Indexes (aka keys) are used to index records (who would have thought that?!). Basically, using indexes can result in an enormous performance boost if the indexes are applied correctly, because they help the database server to find the desired results more efficiently. This can be achieved because without an index, databases usually perform what is called a full table scan. Consider the following query:

SELECT * FROM people WHERE last_name = "Smith"

If there is no index on the last_name field, the database will go through the whole table and filter every record with a last_name value of “Smith”. While this is not a problem with only a few hundred records, it quickly gets inefficient if you have multiple thousand records stored in the table. An index, in this case, will build a kind of virtual table that is ordered by last_name. When the database is queried like above, it will find go in an search till it finds the first occurrence of “Smith” and selects all records till it finds the first record where last_name doesn’t equal “Smith”. Obviously, this can save a lot of time.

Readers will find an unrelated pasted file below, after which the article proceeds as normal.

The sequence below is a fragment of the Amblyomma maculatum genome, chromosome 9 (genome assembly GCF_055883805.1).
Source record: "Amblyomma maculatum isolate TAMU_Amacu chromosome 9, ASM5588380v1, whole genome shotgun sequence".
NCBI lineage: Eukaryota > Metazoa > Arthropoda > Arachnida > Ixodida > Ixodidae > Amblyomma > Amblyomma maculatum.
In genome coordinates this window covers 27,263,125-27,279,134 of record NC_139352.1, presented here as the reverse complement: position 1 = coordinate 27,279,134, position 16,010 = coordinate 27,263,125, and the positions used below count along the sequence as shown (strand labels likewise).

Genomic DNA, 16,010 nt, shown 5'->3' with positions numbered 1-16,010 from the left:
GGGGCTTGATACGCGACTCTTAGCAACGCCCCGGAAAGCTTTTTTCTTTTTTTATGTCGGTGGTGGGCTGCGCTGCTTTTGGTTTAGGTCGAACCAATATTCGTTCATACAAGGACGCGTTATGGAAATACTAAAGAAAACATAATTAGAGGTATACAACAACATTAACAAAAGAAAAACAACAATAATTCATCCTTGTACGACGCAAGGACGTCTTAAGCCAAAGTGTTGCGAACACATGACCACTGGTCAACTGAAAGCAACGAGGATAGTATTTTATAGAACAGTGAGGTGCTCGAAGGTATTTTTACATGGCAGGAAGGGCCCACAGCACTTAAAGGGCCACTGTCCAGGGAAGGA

When and where to use indexes is a science by itself (contrary to what people might tell you, DBA is actually not redundant job for all those tech guys born before 1960), especially when it comes to combined indexes (i.e. indexes across multiple fields). Nevertheless, here’s some indicators when an index might be useful: